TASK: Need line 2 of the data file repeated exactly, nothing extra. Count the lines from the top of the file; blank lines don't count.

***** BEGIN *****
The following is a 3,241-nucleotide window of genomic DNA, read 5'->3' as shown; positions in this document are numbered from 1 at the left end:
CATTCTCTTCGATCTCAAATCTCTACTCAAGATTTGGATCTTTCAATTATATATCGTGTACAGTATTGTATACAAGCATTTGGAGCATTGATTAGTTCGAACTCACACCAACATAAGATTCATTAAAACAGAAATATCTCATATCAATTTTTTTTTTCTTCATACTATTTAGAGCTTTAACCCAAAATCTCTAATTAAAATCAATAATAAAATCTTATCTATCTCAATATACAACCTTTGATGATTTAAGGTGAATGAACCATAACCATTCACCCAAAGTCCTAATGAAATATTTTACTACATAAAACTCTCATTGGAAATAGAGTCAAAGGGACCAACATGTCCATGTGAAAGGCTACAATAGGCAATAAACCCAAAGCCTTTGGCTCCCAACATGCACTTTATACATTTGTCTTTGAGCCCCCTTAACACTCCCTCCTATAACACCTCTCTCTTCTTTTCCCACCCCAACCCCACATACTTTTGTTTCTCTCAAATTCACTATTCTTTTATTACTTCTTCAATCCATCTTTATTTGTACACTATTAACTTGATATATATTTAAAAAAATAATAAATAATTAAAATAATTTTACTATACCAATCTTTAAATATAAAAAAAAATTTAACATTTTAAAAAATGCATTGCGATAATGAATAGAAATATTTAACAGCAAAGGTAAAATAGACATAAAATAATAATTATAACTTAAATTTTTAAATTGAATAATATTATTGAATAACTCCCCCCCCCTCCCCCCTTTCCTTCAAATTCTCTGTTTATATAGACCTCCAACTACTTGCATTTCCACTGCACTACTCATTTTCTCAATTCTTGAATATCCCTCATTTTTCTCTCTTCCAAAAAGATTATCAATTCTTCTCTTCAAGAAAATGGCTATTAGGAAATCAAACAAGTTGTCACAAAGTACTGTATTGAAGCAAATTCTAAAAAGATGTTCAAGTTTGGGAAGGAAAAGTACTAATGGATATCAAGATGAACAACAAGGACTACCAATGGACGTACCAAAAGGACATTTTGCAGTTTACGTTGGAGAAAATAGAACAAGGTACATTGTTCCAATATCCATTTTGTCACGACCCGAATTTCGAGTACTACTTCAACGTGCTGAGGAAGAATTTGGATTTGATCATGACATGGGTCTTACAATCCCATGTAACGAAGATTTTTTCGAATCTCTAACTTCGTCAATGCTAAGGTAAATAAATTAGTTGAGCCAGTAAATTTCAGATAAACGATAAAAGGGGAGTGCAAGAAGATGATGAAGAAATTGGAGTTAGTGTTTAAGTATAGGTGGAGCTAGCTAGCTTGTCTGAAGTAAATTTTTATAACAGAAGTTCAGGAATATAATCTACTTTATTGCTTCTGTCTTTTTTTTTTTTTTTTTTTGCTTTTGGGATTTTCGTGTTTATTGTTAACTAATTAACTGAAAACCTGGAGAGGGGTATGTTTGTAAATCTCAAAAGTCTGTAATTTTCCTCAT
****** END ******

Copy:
CATTCTCTTCGATCTCAAATCTCTACTCAAGATTTGGATCTTTCAATTATATATCGTGTACAGTATTGTATACAAGCATTTGGAGCATTGATTAGTTCGAACTCACACCAACATAAGATTCATTAAAACAGAAATATCTCATATCAATTTTTTTTTTCTTCATACTATTTAGAGCTTTAACCCAAAATCTCTAATTAAAATCAATAATAAAATCTTATCTATCTCAATATACAACCTTTGATGATTTAAGGTGAATGAACCATAACCATTCACCCAAAGTCCTAATGAAATATTTTACTACATAAAACTCTCATTGGAAATAGAGTCAAAGGGACCAACATGTCCATGTGAAAGGCTACAATAGGCAATAAACCCAAAGCCTTTGGCTCCCAACATGCACTTTATACATTTGTCTTTGAGCCCCCTTAACACTCCCTCCTATAACACCTCTCTCTTCTTTTCCCACCCCAACCCCACATACTTTTGTTTCTCTCAAATTCACTATTCTTTTATTACTTCTTCAATCCATCTTTATTTGTACACTATTAACTTGATATATATTTAAAAAAATAATAAATAATTAAAATAATTTTACTATACCAATCTTTAAATATAAAAAAAAATTTAACATTTTAAAAAATGCATTGCGATAATGAATAGAAATATTTAACAGCAAAGGTAAAATAGACATAAAATAATAATTATAACTTAAATTTTTAAATTGAATAATATTATTGAATAACTCCCCCCCCCTCCCCCCTTTCCTTCAAATTCTCTGTTTATATAGACCTCCAACTACTTGCATTTCCACTGCACTACTCATTTTCTCAATTCTTGAATATCCCTCATTTTTCTCTCTTCCAAAAAGATTATCAATTCTTCTCTTCAAGAAAATGGCTATTAGGAAATCAAACAAGTTGTCACAAAGTACTGTATTGAAGCAAATTCTAAAAAGATGTTCAAGTTTGGGAAGGAAAAGTACTAATGGATATCAAGATGAACAACAAGGACTACCAATGGACGTACCAAAAGGACATTTTGCAGTTTACGTTGGAGAAAATAGAACAAGGTACATTGTTCCAATATCCATTTTGTCACGACCCGAATTTCGAGTACTACTTCAACGTGCTGAGGAAGAATTTGGATTTGATCATGACATGGGTCTTACAATCCCATGTAACGAAGATTTTTTCGAATCTCTAACTTCGTCAATGCTAAGGTAAATAAATTAGTTGAGCCAGTAAATTTCAGATAAACGATAAAAGGGGAGTGCAAGAAGATGATGAAGAAATTGGAGTTAGTGTTTAAGTATAGGTGGAGCTAGCTAGCTTGTCTGAAGTAAATTTTTATAACAGAAGTTCAGGAATATAATCTACTTTATTGCTTCTGTCTTTTTTTTTTTTTTTTTTTGCTTTTGGGATTTTCGTGTTTATTGTTAACTAATTAACTGAAAACCTGGAGAGGGGTATGTTTGTAAATCTCAAAAGTCTGTAATTTTCCTCAT